The Jeep Wrangler-based JT pickup, which everybody refers to as Scrambler (boy, we're going to be surprised if that isn't the real name), doesn't hit the showroom floor until April 2019. That is a long time to wait. What's an impatient nation of Jeep fans to do in the intervening year? Speculate on what it looks like, of course.
You'll want to order soon because the order book closes on March 31.
Jeep is investing a big money in Toledo, where it builds the hot-selling Jeep Wrangler. FCA could nearly double Wrangler production within a few years.
According to a report from the Automotive News production of the Jeep Cherokee will be moved to another state. To fill the void, Jeep might develop a pickup that would be built alongside Wrangler at the Toledo, Ohio plant.
"Pretty soon." That's the answer Jeep president Mike Manley gave to Australian site Car Advice when asked about a decision on a Jeep pickup truck. And with the next-generartion Wrangler planned for arrival in 2015 or 2016, this is the window for getting with planners. There's certainly plenty of lust for a Jeep pickup – just look at the strong sales of Mopar's JK8 kit.
Jeep enthusiasts have been asking for a Wrangler pickup for years, and 2011 is the year they finally got their wish – at least in kit form. The only thing that could keep the JK-8 Independence kit from being a success is the $5,499 price, which doesn't include assembly. But it appears that the serious Jeep fans are all-in, and Mopar is stepping up to meet demand.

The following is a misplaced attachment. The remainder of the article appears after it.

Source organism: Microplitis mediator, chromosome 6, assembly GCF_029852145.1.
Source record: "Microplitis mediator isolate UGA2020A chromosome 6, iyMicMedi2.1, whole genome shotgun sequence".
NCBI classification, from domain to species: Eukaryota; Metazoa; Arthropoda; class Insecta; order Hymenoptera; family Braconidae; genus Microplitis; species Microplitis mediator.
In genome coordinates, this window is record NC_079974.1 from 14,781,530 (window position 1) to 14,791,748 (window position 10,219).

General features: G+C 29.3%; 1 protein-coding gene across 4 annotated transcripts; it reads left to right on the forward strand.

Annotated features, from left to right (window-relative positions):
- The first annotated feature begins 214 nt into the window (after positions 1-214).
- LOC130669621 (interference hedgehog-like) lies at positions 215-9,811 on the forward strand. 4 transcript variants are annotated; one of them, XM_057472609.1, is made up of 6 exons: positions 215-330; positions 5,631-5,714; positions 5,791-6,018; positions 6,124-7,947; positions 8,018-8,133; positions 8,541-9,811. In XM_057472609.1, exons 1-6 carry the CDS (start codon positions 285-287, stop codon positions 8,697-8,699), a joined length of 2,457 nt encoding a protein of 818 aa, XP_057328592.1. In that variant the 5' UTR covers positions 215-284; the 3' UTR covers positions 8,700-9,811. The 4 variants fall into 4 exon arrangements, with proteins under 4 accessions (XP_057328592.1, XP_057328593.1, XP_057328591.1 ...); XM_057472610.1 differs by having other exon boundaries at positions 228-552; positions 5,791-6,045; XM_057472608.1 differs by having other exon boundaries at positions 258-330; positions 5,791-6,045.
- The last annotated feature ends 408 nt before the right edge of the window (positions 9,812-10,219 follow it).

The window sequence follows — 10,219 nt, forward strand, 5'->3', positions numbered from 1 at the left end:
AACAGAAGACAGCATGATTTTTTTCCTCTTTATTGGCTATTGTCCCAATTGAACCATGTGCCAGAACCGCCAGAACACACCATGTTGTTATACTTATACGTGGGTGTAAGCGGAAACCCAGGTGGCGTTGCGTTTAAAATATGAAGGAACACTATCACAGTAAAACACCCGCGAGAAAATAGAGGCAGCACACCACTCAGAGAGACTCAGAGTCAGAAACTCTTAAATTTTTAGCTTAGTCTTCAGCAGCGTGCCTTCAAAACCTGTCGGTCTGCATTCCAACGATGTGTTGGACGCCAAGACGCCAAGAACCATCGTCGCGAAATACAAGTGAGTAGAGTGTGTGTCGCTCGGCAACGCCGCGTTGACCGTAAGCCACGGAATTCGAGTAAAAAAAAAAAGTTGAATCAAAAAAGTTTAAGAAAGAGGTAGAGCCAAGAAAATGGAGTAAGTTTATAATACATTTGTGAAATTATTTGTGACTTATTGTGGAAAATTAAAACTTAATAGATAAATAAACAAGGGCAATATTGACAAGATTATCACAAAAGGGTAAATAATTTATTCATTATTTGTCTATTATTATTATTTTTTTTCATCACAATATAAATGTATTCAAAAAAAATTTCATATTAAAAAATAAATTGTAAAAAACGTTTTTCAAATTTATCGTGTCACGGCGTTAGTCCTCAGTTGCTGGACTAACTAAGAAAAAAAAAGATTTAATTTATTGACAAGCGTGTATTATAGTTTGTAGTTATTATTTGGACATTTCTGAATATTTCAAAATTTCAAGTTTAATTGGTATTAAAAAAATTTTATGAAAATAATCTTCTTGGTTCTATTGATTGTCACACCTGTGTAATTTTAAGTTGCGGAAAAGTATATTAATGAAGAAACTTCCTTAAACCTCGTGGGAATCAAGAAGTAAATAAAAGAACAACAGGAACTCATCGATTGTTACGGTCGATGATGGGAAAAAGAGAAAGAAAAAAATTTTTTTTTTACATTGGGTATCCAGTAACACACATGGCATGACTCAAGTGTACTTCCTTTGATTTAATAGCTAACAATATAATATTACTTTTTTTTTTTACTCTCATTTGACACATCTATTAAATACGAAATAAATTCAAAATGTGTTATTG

For those of you patiently waiting for a production Jeep pickup that you can pick up at your local dealership, we have bad news. Automotive News is quoting Jeep CEO Michael Manley as saying it won't be happening anytime soon.
Jeep Gladiator Concept – Click above for high-res image gallery
Chrysler has already confirmed that the next Viper is on its way in two years' time, but showing it off this early is a clear indication that work is well underway. There's still some debate about what powertrain will be fitted to the thoroughly updated Viper, but early reports indicate that the same 8.4-liter V10 could carry on, possibly with the inclusion of Fiat's MultiAir technology to reduce emissions and boost output over 700 horsepower. An entry-level V8 option is a possibility, and there
UPDATE: Mike Levine at Pickuptruck.com speculates that Jeep may be going after the postal fleet market. These mules are right-hand drive (to reach mailboxes perhaps?) and leaf springs (to handle the heavy load of mail maybe?)